Ocean Bill of Lading: Meaning, How It Works, Types and More

An ocean bill of lading is a legal document or contract between the shipper and a carrier through waters. The document can be used as a legally binding instrument. It is also a useful document for the exporter that can be presented to the bank for clearance of payment such as through a letter of credit.

An ocean bill of lading serves as a contract between the exporter and the shipper. It also serves the interests of the importer and helps secure the trade deal. Depending on the trade contract, it can be modified to different types.

What is an Ocean Bill of Lading?

An ocean bill of lading is a contract between the shipper and the carrier that includes shipping terms and details of goods such as type, quantity, and destination. It also serves as a receipt for the receiver at the destination. Thus, the document must have representation of all three parties.

The bill includes all relevant details related to the goods including the route and final destination. Often, it is difficult for the shipper to open and inspect goods in detail for quantity and damages. In that case, the shipper issues an “as-received” note to the receiver. The bill can serve as an important trade document for both parties in a trade deal as well. The issuing bank of a letter of credit also requires a copy of the bill of lading along with other documents to proceed with the payment.

How Does an Ocean Bill of Lading Work?

An ocean bill of lading is issued by the shipping company. The shipper has to seek clearance from customs for the shipment of goods. Once approved, the carrier can issue the bill of lading. It can be issued as a “received for shipping” or “on the board” bill as required by the shipper.

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Once the shipper receives the bill of lading, it then sends a copy to the receiver. The receiver (import of goods) would then use the copy to receive goods. The receiver would also confirm its issuing bank for payment clearance, provider the trade terms allow so.

Thus, a bill of lading serves different purposes to three main parties in a trade deal.

  • It acts as a legal document or contract between the shipper and the carrier.
  • It is used as a receipt of goods by the receiver.
  • It acts as a title document for the shipped goods.
  • It is used as a confirmation document (along with other requirements) by the banks for releasing payments.

An ocean bill of lading is issued with three original copies for each party. All three parties must sign the copies to complete the shipment process.

Types of Ocean Bill of Lading

An ocean bill of lading can be customized according to the needs of the shipper and receiver. Also, it can take different forms for the means of shipment used in the process. For instance, it can also embed an inland bill of lading along with an ocean bill of lading if the goods need to be carried over through a land route as well.

Here are some common types of ocean bills of lading.

Straight Bill of Lading

The straight bill of lading is a non-transferable document in which only the named receiver can claim possession of the goods. The receiver needs to present an original copy and proof of identification to receive the shipment.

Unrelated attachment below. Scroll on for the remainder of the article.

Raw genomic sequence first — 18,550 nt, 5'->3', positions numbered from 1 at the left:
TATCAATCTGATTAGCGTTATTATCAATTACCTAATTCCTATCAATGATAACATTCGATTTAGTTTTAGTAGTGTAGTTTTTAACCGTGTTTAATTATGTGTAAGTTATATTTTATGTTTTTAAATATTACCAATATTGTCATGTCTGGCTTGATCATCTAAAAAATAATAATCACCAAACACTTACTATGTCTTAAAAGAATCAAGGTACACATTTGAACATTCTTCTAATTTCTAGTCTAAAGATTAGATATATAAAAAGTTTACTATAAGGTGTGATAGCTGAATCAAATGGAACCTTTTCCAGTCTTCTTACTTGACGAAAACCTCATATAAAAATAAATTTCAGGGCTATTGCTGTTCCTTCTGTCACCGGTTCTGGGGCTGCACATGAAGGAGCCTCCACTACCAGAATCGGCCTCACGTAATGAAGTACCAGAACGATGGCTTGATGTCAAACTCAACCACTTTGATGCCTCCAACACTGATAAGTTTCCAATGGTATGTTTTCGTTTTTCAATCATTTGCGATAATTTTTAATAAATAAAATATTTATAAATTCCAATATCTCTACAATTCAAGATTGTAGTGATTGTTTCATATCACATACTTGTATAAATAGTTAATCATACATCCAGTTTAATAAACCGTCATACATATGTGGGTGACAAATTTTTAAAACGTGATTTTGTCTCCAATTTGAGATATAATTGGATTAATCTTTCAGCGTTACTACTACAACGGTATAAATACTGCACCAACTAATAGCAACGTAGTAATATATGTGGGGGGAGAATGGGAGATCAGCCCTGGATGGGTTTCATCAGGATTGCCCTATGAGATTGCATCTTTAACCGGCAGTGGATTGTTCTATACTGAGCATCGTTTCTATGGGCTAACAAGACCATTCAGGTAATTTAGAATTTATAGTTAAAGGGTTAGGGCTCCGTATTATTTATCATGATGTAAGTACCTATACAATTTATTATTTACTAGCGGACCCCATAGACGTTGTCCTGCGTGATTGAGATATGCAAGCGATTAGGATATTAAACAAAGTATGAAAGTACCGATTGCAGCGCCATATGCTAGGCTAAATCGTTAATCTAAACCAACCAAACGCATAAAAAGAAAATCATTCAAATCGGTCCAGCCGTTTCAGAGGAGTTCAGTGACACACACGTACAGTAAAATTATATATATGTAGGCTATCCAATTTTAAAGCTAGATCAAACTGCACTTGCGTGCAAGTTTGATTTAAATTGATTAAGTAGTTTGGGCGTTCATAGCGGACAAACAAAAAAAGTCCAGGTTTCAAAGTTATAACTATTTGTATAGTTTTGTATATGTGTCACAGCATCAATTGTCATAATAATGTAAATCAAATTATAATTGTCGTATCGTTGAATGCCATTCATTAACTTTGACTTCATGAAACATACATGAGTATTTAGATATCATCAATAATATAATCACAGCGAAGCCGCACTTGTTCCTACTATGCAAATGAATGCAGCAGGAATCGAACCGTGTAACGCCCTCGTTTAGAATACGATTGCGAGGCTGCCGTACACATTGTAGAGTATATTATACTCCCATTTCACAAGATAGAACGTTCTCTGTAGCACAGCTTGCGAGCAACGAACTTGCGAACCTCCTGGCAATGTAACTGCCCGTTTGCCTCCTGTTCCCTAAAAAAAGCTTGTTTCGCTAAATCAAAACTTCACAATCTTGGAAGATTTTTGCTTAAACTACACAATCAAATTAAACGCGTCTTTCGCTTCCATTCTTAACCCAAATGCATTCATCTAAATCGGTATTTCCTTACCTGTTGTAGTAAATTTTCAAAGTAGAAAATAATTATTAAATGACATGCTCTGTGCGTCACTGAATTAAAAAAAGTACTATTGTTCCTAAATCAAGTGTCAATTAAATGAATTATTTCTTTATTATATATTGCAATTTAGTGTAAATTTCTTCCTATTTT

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To Order Bill of Lading

It is issued as a transferable shipment document. It can be endorsed to the order as specified and then used for receiving the shipment of goods.

Clean/Claused Bills of Lading

These types of bills are categorized by the carrier when receiving the goods. If the carrier does not find any damages or loss of products in goods, it will issue a clean bill of lading. Otherwise, the carrier will mention the defect and issue a claused or dirty bill of lading.

On the Board/Received for Shipment Bills

If the bill is issued immediately after receiving the goods, it will be issued as received for shipment. If it is issued after the goods have been put on board the vessel, it will be issued as on the board bill.

Advantages of Using an Ocean Bill of Lading

An ocean bill of lading serves several advantages to all parties in international trade.

  • It acts as a legal document between the shipper and the carrier.
  • It offers valuable information to all three parties related to the status of the shipment of goods.
  • It is a useful instrument in international trade.
  • Banks use it for clearance of payment along with other documents.
  • It can be customized to different types according to the needs of the parties.

Disadvantages of Using an Ocean Bill of Lading

An ocean bill of lading can come with some limitations as well.

  • For certain types, the goods can be wrongly claimed by another party other than the original beneficiary.
  • Some types of ocean bills of lading can be risky for banks.
  • Issuing certain types of bills of lading can be complex, for instance, a clean bill of lading with larger quantities of goods.
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Conclusion

An ocean bill of lading is an important legal document that serves different benefits to all three parties in a trade deal. It can be customized to different types according to the needs of both parties. It’s a useful legal instrument that facilitates international trade.

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